610SPOR2 35h_CBSSportsRad_Houston

News

Texas Family Of American Doctor Infected With Ebola Under 21-Day Fever Watch

View Comments
A picture taken on July 24, 2014 shows staff of the Christian charity Samaritan's Purse putting on protective gear in the ELWA hospital in the Liberian capital Monrovia. (credit: ZOOM DOSSO/AFP/Getty Images)

A picture taken on July 24, 2014 shows staff of the Christian charity Samaritan’s Purse putting on protective gear in the ELWA hospital in the Liberian capital Monrovia. (credit: ZOOM DOSSO/AFP/Getty Images)

CBS Houston (con't)

Affordable Care Act Updates: CBSHoustonTX.com/ACA

Health News & Information: CBSHoustonTX.com/Health

Featured Items

77820352_8Hot Cheerleader - Funny Faces 2014

Small-Wtt6-10s Go Tailgating

136535896All Updated Adrian Peterson Information

From Our CBS Music Sites

77820352_8Celebs Who Got Their Start In Adult Films

455691914 Texas Family Of American Doctor Infected With Ebola Under 21 Day Fever WatchRead This Before You Upgrade To iOS 8

77820352_810 Worst Ways To Breakup With A Woman

77820352_8PHOTOS: Maxim's List Of The 50 Hottest Celebs

Get Breaking News First

Receive News, Politics, and Entertainment Headlines Each Morning.
Sign Up

FORT WORTH, Texas (CBS Houston/AP) — State health officials say the family of an American doctor infected with the Ebola virus is under a 21-day fever watch, but it’s believed they had no contact with anyone with the deadly disease.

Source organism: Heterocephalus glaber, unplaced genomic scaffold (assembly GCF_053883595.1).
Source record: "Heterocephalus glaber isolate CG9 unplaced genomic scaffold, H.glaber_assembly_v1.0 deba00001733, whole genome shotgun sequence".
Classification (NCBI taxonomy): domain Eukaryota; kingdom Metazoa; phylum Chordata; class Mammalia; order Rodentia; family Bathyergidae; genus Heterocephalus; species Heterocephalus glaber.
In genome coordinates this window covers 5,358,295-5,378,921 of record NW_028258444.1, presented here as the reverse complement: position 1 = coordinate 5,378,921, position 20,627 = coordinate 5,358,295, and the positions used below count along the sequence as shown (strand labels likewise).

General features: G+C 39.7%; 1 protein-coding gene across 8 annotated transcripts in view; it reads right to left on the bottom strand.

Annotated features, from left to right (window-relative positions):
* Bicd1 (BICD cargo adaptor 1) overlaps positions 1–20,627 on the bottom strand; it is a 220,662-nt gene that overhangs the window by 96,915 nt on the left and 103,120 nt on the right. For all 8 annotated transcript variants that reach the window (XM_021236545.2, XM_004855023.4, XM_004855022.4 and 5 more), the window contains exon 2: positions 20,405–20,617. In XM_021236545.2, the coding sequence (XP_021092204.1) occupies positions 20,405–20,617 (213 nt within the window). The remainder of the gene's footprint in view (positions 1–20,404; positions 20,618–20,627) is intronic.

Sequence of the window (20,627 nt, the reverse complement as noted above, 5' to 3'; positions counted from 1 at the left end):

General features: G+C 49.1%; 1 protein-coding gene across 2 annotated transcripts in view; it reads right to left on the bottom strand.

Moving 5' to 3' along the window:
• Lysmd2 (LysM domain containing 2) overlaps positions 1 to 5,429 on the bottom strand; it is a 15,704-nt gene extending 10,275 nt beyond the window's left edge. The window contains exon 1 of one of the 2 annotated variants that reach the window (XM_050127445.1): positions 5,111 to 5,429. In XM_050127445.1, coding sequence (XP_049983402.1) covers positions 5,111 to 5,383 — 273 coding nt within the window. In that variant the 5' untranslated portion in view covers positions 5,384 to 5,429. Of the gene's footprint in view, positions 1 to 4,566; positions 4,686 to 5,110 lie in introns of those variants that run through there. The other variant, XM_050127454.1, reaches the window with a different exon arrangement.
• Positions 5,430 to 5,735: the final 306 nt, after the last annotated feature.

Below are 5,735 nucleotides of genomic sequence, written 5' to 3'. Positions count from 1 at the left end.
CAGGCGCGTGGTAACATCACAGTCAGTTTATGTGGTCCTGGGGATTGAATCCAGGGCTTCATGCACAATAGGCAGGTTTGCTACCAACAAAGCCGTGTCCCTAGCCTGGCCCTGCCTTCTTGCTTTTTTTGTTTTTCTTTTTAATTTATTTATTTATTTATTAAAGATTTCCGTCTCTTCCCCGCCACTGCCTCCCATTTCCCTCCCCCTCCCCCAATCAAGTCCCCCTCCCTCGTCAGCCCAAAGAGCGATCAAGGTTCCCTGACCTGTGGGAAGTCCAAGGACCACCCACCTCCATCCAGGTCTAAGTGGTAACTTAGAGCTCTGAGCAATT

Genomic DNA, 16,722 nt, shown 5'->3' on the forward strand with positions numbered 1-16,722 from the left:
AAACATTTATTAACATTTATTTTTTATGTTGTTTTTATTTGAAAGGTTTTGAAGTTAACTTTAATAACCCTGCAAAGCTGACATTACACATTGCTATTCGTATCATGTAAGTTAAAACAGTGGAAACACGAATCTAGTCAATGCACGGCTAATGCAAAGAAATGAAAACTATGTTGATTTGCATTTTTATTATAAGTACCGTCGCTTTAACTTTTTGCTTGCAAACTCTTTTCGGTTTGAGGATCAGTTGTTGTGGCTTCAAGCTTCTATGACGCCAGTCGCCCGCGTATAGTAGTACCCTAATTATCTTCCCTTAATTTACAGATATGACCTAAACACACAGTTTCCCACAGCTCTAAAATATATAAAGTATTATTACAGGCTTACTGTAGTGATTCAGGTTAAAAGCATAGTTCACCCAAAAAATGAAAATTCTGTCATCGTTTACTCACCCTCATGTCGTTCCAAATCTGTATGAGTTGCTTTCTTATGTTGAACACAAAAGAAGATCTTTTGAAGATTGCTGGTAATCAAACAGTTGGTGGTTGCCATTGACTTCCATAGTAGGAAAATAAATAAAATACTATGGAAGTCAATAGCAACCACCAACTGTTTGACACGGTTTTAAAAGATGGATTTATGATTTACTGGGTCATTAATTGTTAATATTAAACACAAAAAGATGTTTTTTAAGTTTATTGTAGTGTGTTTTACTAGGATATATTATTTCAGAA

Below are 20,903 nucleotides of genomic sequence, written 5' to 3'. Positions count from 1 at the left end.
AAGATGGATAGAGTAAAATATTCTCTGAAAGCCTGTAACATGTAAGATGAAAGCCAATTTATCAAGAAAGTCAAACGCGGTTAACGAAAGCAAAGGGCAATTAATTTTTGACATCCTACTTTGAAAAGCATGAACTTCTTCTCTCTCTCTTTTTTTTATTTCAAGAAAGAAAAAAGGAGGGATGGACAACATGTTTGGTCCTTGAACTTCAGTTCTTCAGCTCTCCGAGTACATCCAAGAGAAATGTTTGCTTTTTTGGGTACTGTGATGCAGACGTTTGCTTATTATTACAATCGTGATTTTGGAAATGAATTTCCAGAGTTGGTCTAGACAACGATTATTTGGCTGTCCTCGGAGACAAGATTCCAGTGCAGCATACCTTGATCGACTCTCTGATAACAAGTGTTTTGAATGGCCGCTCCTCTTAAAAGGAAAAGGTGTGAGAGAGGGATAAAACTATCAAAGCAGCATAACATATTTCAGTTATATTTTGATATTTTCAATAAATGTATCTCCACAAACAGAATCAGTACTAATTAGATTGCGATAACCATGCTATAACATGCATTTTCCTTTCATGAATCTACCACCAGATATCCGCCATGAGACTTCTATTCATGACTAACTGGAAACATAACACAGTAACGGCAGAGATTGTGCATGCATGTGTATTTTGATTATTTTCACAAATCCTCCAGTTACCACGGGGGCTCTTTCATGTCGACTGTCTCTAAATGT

A spokeswoman for the Texas Department of State Health Services said Monday the agency interviewed Amber Brantly and her two children, ages 3 and 5, in the past couple of days and determined they hadn’t been exposed to an infected person.

Carrie Williams said “there is no need for isolation at this point” for them.

Amber Brantly’s husband, Dr. Kent Brantly, is in a Liberian hospital receiving treatment.

Williams stressed that people aren’t contagious until they show symptoms, and the doctor’s family left Liberia days before he got sick.

Dr. Tom Geisbert, a professor of microbiology and immunology at the University of Texas Medical Branch, tells CBS News that this Ebola outbreak is different than any other historically.

“(This outbreak) is very difficult to contain because it keeps popping up in different places,” Geisbert explained to CBS News. “The other thing that concerns us is the number of health care workers that are being infected … doctors or nurses. This is just crazy with the number of medical personnel getting infected.”

(TM and © Copyright 2014 CBS Radio Inc. and its relevant subsidiaries. CBS RADIO and EYE Logo TM and Copyright 2014 CBS Broadcasting Inc. Used under license. All Rights Reserved. This material may not be published, broadcast, rewritten, or redistributed. The Associated Press contributed to this report.)

View Comments
blog comments powered by Disqus
Follow

Get every new post delivered to your Inbox.

Join 25,071 other followers